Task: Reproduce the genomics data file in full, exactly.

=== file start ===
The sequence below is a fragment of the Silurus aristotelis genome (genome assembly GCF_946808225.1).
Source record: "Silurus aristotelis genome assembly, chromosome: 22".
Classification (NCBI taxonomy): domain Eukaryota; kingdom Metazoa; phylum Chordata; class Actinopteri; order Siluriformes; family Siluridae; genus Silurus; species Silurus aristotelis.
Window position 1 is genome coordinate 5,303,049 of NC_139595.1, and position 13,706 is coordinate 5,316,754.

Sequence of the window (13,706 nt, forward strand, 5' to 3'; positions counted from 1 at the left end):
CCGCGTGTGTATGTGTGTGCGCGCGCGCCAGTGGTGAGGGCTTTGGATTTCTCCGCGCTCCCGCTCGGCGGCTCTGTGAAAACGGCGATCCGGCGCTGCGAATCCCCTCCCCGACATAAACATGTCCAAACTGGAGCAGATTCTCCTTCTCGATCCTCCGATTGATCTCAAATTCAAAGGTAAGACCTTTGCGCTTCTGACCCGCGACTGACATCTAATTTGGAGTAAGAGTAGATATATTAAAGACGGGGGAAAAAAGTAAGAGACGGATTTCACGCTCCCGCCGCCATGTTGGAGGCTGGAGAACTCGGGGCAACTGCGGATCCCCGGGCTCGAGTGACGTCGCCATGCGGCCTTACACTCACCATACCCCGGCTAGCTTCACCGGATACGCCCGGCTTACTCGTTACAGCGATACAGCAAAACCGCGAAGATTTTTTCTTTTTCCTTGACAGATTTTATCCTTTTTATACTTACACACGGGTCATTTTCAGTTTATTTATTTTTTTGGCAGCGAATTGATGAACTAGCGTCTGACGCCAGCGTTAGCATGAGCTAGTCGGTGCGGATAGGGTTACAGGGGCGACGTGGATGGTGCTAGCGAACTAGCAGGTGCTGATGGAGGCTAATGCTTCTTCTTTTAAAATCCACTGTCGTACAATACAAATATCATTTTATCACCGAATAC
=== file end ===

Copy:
The sequence below is a fragment of the Silurus aristotelis genome (genome assembly GCF_946808225.1).
Source record: "Silurus aristotelis genome assembly, chromosome: 22".
Classification (NCBI taxonomy): domain Eukaryota; kingdom Metazoa; phylum Chordata; class Actinopteri; order Siluriformes; family Siluridae; genus Silurus; species Silurus aristotelis.
Window position 1 is genome coordinate 5,303,049 of NC_139595.1, and position 13,706 is coordinate 5,316,754.

Sequence of the window (13,706 nt, forward strand, 5' to 3'; positions counted from 1 at the left end):
CCGCGTGTGTATGTGTGTGCGCGCGCGCCAGTGGTGAGGGCTTTGGATTTCTCCGCGCTCCCGCTCGGCGGCTCTGTGAAAACGGCGATCCGGCGCTGCGAATCCCCTCCCCGACATAAACATGTCCAAACTGGAGCAGATTCTCCTTCTCGATCCTCCGATTGATCTCAAATTCAAAGGTAAGACCTTTGCGCTTCTGACCCGCGACTGACATCTAATTTGGAGTAAGAGTAGATATATTAAAGACGGGGGAAAAAAGTAAGAGACGGATTTCACGCTCCCGCCGCCATGTTGGAGGCTGGAGAACTCGGGGCAACTGCGGATCCCCGGGCTCGAGTGACGTCGCCATGCGGCCTTACACTCACCATACCCCGGCTAGCTTCACCGGATACGCCCGGCTTACTCGTTACAGCGATACAGCAAAACCGCGAAGATTTTTTCTTTTTCCTTGACAGATTTTATCCTTTTTATACTTACACACGGGTCATTTTCAGTTTATTTATTTTTTTGGCAGCGAATTGATGAACTAGCGTCTGACGCCAGCGTTAGCATGAGCTAGTCGGTGCGGATAGGGTTACAGGGGCGACGTGGATGGTGCTAGCGAACTAGCAGGTGCTGATGGAGGCTAATGCTTCTTCTTTTAAAATCCACTGTCGTACAATACAAATATCATTTTATCACCGAATAC